Bristol is the focus of this week’s Persephone Post. It is a city much in the news because of its admirable toppling of the Colston statue: obviously one cannot in general approve of people going around toppling statues but in this case its removal had been under discussion for years, nothing had been done and one can only admire the group of brave and efficient people who removed it. But Bristol is also in the news because of an excellent series currently on BBC2: in A House Through Time David Olusoga traces the history of a an early eighteenth-century Bristol house in a fascinating and un-clunky way. Here is a piece about the programme and here is a Guardian piece about the toppling of the statue and its world-wide ramifications. At Persephone Books we can do nothing but applaud from the sidelines. We would like to do more and indeed people often write to us and ask if we are going to publish a novel by a Black or Asian writer and we always respond by saying that we want to very much indeed and could they recommend one that fits in with our remit of (mainly) mid C20th, (mainly) women writers; we are convinced we shall find one eventually. Meanwhile we applaud the conclusion to the Guardian article: ‘Many are glad Colston is no longer spoiling their visits to the city centre and there is also some pride that the actions of a Bristol crowd prompted soul-searching elsewhere. “Bristol was one of the first cities to catch on to the slave trade and it made a vast fortune… It is therefore fitting that this city has started a debate about racism and history.”’ The picture that the Guardian used to illustrate this comment needs to words.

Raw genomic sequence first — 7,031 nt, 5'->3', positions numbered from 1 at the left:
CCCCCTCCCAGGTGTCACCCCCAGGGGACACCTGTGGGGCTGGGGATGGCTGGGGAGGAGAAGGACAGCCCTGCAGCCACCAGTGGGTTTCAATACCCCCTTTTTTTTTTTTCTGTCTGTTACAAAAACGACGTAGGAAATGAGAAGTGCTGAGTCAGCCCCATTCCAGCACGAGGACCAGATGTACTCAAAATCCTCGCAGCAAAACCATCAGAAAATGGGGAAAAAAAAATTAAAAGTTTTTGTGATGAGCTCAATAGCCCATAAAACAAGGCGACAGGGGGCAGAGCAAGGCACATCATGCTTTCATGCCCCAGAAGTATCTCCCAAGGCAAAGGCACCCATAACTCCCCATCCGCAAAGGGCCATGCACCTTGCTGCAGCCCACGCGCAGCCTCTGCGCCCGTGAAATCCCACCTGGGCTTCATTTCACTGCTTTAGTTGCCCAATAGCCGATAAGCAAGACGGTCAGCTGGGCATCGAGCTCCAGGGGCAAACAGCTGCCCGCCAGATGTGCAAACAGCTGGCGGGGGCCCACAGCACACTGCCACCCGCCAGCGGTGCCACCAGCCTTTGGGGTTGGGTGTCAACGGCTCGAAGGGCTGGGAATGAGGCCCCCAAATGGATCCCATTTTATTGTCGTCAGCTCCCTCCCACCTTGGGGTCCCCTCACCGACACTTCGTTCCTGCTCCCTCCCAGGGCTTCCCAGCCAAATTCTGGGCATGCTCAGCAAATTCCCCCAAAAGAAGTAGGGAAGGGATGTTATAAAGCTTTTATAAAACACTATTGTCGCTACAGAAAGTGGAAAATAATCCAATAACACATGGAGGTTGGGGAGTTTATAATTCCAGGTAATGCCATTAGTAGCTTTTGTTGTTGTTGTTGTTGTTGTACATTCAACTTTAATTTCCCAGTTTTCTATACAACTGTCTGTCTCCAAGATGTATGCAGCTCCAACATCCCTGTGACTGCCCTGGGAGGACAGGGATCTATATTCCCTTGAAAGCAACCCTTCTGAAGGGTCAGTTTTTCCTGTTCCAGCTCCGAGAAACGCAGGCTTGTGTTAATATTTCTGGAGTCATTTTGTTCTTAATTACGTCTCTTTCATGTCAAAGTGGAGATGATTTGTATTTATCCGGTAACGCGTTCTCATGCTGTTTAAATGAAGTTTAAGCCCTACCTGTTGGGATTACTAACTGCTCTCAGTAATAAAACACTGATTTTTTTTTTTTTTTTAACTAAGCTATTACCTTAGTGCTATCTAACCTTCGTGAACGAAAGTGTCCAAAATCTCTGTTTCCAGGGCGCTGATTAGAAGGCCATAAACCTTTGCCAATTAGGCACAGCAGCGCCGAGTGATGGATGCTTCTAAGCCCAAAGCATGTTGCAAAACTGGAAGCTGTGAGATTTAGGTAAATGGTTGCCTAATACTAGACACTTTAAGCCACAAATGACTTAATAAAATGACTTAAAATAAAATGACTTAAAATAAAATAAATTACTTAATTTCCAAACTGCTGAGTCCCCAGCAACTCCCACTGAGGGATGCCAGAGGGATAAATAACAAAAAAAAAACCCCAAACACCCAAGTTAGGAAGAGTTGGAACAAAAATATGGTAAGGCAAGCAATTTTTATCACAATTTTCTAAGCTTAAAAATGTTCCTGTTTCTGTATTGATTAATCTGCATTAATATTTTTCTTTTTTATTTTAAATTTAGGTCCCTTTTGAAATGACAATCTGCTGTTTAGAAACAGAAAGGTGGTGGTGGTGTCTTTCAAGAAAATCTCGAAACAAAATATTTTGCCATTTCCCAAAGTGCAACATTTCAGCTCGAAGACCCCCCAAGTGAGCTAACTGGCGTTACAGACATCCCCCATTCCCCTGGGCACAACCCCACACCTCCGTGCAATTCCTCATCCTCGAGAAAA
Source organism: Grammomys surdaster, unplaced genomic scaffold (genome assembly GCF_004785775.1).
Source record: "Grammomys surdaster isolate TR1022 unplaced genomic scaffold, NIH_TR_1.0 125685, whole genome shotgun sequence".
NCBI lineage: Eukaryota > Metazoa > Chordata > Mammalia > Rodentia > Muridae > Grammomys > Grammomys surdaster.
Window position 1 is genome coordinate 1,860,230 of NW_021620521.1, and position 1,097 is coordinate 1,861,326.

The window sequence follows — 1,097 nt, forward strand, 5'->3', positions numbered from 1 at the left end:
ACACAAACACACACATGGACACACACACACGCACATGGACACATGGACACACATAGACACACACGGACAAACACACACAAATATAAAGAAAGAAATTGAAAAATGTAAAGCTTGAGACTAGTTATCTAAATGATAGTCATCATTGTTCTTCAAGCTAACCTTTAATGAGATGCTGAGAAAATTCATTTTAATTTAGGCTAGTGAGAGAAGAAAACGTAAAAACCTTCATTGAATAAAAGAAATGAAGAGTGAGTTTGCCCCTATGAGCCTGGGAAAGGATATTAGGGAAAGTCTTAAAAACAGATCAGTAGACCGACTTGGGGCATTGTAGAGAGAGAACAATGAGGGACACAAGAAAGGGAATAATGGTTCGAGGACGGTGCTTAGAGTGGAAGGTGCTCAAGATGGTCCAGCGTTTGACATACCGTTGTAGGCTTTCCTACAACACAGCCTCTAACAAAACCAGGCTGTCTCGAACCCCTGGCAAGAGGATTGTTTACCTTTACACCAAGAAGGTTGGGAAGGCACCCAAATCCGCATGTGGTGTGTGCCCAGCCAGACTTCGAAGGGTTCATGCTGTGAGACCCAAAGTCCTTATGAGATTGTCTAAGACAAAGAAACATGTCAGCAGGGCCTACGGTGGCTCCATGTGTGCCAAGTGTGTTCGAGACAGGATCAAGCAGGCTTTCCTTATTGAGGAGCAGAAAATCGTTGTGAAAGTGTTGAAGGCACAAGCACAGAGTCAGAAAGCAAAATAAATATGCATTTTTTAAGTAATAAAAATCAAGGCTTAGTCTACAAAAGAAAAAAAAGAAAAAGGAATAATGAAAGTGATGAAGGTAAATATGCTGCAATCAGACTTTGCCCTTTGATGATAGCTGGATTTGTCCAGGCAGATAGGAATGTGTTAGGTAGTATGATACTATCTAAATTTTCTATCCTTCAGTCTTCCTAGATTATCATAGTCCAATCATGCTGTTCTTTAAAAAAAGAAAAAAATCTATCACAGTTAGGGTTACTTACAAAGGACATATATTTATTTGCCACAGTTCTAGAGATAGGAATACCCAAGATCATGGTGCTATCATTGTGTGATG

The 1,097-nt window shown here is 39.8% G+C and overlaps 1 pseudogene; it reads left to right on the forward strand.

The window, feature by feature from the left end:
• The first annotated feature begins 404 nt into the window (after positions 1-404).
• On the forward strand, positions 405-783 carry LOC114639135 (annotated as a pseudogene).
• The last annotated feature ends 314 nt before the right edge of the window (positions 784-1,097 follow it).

And the final Mary Petty. What a fortnight of joy and humour and sadness and irony! And fierce comments on the people amongst whom she found herself living. Who are now almost a vanished breed. Almost.
It’s the expressions on the faces of the people Mary Petty draws! Just a little pencil line – and perfection.
Another novel, or short story at least, in one drawing!
This Mary Petty cartoon is more than merely funny (it must date from the 1930s): it is quite profound in a left-field way.
Happily, Mary Petty is making everyone laugh (and it’s quite rare to be able to find a forgotten female cartoonist) so we shall feature her for a second week next week.
And another Mary Petty cartoon to make you both groan and smile: after the daily agony of reading the Guardian a smile is much needed.
The office puppy has arrived! So today’s Post is without comment but we hope it makes everyone smile: it’s so full of overtones and humour, and sadness.
Thurber continues (in the preface to a book of Mary Petty’s cartoons published in 1946) : ‘Her drawings are always funny, and often uproarious, but …we can see beneath the fun, the sharpness of her thrust, the way (to take a line from one of her characters) she hits out at life. In those awful houses her imagination has invaded, she has done a beautiful job on the stuffy, the arrogant, the idle, the complacent, and the empty.’
This week on the Post something to make us laugh: the work of Mary Petty, who drew cartoons and covers for The New Yorker between 1927 and 1966. She was 28 when she submitted her first cartoon but did not become part of the New Yorker elite, being famously shy and retiring.’She never studied art,’ wrote James Thurber, ‘but taught herself, with the same slow patience and great care with which she makes each of her drawings, sitting in what she insists its a dark corner. It takes her three weeks to finish a drawing, and at the end of that that time she protests that she hates the drawing and herself. Everybody else, of course, loves it and her.’ The drawings on the Post this week are undated but appeared in The New Yorker between 1927 and 1945. Persephone readers will get the impression, as the week goes on, that each vignette happened to Mary Petty herself, or was overheard: the joke is in their verisimilitude. The cartoons also relate to fiction and the short story in particular: each one is a short story, or has enough background to become a novel. And just like in a novel, glimmering at the back of the cartoon is the sadness, not to say tragedy. And yet the only thing to do is laugh. (Also as the week goes on readers of the Post will marvel at the expressions on the faces; with one tiny pencil line Mary Petty can evoke a whole personality.)